At 58, without ever having a career or being involved in the finances for her family of 7, my mother was given the news that her husband, my father, was stricken with Alzheimer’s disease. He was just 60 years old.
Our family was hardly unique.
With the aging population and women living longer than men, it is imperative for women to become educated about finances. I’m not saying we need an academic understanding of the stock market, mutual funds or various annuities. But we women must have a familiarity with the way things like expenses, income, health care costs and personal care options can impact our lives during (and after) retirement.
I am not an advisor because I love numbers or am quick at math. I am a woman advisor because I care about people. I care about how they think, behave and feel; about what’s important to them and their family; and about forging relationships with my clients. My crystal ball is about as clear as everyone else’s. But I do know for certain, through my own life and through 18 years of experience helping others plan for uncertainties, that ‘bad things happen to good people’. As a general rule, many people are not well-prepared for impacting financial events. I have seen families devastated because of the lack of planning, or because they worked with an advisor who did not cover all of the appropriate matters by, for example, only selling investments.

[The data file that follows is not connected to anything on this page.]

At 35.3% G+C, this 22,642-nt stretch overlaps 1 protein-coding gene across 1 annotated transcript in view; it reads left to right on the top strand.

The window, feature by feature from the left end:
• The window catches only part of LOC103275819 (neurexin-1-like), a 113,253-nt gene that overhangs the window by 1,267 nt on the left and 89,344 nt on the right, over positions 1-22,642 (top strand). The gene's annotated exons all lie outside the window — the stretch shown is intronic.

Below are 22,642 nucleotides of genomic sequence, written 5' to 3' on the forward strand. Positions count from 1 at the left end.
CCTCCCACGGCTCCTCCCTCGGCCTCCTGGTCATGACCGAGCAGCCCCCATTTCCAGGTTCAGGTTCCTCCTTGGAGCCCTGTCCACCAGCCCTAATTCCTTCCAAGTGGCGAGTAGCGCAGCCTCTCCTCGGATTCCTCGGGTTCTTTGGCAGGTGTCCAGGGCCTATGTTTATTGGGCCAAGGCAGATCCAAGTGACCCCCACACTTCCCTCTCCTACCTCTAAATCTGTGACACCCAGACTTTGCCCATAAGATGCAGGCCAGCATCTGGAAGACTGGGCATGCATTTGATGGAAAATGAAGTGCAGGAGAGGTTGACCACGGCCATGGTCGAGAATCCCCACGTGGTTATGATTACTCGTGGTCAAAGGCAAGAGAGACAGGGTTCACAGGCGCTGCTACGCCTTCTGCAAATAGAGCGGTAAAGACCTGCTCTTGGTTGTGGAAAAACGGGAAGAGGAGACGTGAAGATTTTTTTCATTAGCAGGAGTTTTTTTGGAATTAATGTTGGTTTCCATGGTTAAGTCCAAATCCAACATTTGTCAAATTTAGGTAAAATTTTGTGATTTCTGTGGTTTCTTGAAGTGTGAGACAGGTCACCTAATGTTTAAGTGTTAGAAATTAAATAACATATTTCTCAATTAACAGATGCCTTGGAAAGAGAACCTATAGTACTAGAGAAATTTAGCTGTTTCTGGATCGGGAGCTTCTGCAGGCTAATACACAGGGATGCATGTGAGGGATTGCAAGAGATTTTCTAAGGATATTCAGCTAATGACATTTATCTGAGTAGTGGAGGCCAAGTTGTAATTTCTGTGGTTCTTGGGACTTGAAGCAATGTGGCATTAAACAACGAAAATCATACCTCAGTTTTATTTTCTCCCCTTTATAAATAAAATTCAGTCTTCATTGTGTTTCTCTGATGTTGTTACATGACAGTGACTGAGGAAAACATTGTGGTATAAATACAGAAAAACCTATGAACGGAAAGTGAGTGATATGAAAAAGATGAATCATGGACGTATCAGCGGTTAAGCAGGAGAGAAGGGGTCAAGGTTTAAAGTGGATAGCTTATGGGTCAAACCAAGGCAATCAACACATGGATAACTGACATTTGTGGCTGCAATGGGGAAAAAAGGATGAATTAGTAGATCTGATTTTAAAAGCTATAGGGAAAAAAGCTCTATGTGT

As women, we are inbred to be care givers. We are daughters, sisters, mothers and wives. Being a working mom of three wonderful children, I know what is important to families. I have been seated across the table from other mothers who opened up their hearts and shed worried tears about their parents, children, grandchildren, friends or spouses. These clients weren’t worried about which stock to buy. They are worried about having certainty, a plan, and being there for those who may need them in the future.
I feel that we, as women advisors, have a gift to share with our clients; the gift of understanding and caring.